Two other important features of ORIs are origin replication timing and efficiency. Origins are fired at various time throughout the S phase. S. cerevisiae ORIs can be separated into early and late origins. They present different nucleosomal architectures, which are already established in G1 phase. A higher occupancy of nucleosomes and broader nucleosome-depleted region (NDR) features appear in early origins, while late origins display a lower occupancy and tighter NDR (Soriano et al., 2014). In S. pombe, early and late origins tend to distribute separately in large chromosome regions (Hayashi et al., 2007). The dynamics of replication in P. pastoris shows an unexpected difference in replication timing between GC-ARSs and AT-ARSs. GC-rich ORIs replicate remarkably earlier and/or more efficiently than AT-rich ORIs (Liachko et al., 2014). In regard to origin replication efficiency, not all origins are used at each cell cycle. The overall efficiency of origin firing is less than 50% in S. cerevisiae and S. pombe (Friedman et al., 1997; Heichinger et al., 2006). It appears to be that the replication stress presented by different growth conditions affects the number of sites being activated (Tuduri et al., 2010). The flexibility of replication origins may be an obstacle in the thorough genome-wide understanding of ORIs in yeast.

Conflict of Interest Statement

The authors declare that the research was conducted in the absence of any commercial or financial relationships that could be construed as a potential conflict of interest.

Acknowledgments

The authors would like to thank Prof. Chun-Ting Zhang for the invaluable assistance and inspiring discussions. The present work was supported in part by National Natural Science Foundation of China (Grant Nos. 31171238 and 30800642), Program for New Century Excellent Talents in University (No. NCET-12-0396), and the China National 863 High-Tech Program (2015AA020101).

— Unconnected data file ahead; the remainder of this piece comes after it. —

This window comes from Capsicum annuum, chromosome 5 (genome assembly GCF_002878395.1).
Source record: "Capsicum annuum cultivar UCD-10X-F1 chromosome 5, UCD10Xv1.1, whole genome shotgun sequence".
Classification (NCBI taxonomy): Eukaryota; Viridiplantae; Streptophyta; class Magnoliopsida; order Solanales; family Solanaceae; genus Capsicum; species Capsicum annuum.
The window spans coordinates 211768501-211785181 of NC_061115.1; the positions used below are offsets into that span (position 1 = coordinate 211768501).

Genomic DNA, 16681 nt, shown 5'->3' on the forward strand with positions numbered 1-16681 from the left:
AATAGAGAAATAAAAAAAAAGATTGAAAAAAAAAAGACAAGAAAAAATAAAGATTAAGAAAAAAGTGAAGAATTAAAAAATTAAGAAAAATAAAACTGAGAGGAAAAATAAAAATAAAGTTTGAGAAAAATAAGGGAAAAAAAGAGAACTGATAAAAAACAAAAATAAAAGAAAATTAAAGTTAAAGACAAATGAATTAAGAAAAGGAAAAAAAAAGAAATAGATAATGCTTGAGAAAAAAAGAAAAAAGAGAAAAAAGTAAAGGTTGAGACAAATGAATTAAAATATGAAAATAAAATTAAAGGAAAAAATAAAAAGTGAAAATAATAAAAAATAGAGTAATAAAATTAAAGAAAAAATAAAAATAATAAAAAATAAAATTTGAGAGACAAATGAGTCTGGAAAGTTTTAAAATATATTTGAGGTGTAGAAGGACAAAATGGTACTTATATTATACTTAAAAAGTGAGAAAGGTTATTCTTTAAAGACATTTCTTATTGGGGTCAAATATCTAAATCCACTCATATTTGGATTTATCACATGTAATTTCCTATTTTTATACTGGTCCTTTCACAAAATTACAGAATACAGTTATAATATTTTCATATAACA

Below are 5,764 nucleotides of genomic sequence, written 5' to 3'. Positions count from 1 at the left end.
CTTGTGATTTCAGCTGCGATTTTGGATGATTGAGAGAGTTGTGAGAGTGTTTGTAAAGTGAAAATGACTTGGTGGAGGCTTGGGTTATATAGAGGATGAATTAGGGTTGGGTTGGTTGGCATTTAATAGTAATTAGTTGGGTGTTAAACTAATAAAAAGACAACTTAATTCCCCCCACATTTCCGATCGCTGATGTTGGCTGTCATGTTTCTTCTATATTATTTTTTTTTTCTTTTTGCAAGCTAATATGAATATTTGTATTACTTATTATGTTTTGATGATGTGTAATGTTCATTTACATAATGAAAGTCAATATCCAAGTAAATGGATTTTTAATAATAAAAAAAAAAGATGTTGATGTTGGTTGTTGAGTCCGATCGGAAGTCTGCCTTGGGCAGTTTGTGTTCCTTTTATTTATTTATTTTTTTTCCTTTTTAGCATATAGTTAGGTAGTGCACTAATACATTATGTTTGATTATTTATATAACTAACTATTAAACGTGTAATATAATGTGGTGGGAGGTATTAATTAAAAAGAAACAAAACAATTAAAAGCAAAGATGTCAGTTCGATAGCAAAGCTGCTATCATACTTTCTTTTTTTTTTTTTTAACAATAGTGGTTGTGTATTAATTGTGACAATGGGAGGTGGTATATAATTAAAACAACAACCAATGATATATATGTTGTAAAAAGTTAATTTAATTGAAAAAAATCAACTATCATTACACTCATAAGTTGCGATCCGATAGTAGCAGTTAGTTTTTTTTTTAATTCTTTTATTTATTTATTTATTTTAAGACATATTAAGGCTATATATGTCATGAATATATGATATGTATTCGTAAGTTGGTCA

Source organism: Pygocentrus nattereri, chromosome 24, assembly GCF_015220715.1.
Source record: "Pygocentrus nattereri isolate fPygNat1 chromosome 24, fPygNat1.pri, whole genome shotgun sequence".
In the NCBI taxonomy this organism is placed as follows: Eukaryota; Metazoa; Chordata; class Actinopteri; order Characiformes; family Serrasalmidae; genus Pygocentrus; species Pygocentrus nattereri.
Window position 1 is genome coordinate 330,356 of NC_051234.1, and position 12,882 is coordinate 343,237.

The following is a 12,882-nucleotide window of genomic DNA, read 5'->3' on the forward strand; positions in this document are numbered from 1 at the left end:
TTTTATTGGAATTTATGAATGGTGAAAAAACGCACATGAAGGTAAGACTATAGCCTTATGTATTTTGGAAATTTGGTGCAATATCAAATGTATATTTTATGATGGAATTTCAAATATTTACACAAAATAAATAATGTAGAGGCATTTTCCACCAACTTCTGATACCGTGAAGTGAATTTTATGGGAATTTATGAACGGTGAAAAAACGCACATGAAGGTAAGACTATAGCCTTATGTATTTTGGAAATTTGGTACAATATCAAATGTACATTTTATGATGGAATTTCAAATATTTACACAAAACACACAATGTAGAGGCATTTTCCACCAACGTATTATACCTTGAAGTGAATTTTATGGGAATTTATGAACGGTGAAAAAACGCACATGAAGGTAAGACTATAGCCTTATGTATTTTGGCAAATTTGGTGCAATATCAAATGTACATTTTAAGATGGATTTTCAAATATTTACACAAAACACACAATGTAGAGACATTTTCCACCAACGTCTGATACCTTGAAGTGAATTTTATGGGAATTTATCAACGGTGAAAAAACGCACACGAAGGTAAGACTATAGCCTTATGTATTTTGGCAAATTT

Footnotes

  1. ^ http://cerevisiae.oridb.org/
  2. ^ http://tubic.tju.edu.cn/deori/
  3. ^ http://www.dnareplication.net/
  4. ^ http://www.replicationdomain.org

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Keywords: DNA replication, replication origin, Saccharomyces cerevisiae, Schizosaccharomyces pombe, Kluyveromyces lactis, Pichia pastoris

Citation: Peng C, Luo H, Zhang X and Gao F (2015) Recent advances in the genome-wide study of DNA replication origins in yeast. Front. Microbiol. 6:117. doi: 10.3389/fmicb.2015.00117

Received: 08 December 2014; Accepted: 29 January 2015;
Published online: 19 February 2015.

Edited by:

John R. Battista, Louisiana State University and Agricultural and Mechanical College, USA

Reviewed by:

Suleyman Yildirim, Istanbul Medipol University, Turkey
Abd El-Latif Hesham, Assiut University, Egypt

Copyright © 2015 Peng, Luo, Zhang and Gao. This is an open-access article distributed under the terms of the Creative Commons Attribution License (CC BY). The use, distribution or reproduction in other forums is permitted, provided the original author(s) or licensor are credited and that the original publication in this journal is cited, in accordance with accepted academic practice. No use, distribution or reproduction is permitted which does not comply with these terms.

*Correspondence: Feng Gao, Department of Physics, Tianjin University, No. 92 Weijin Road, Nankai District, Tianjin 300072, China e-mail: fgao@tju.edu.cn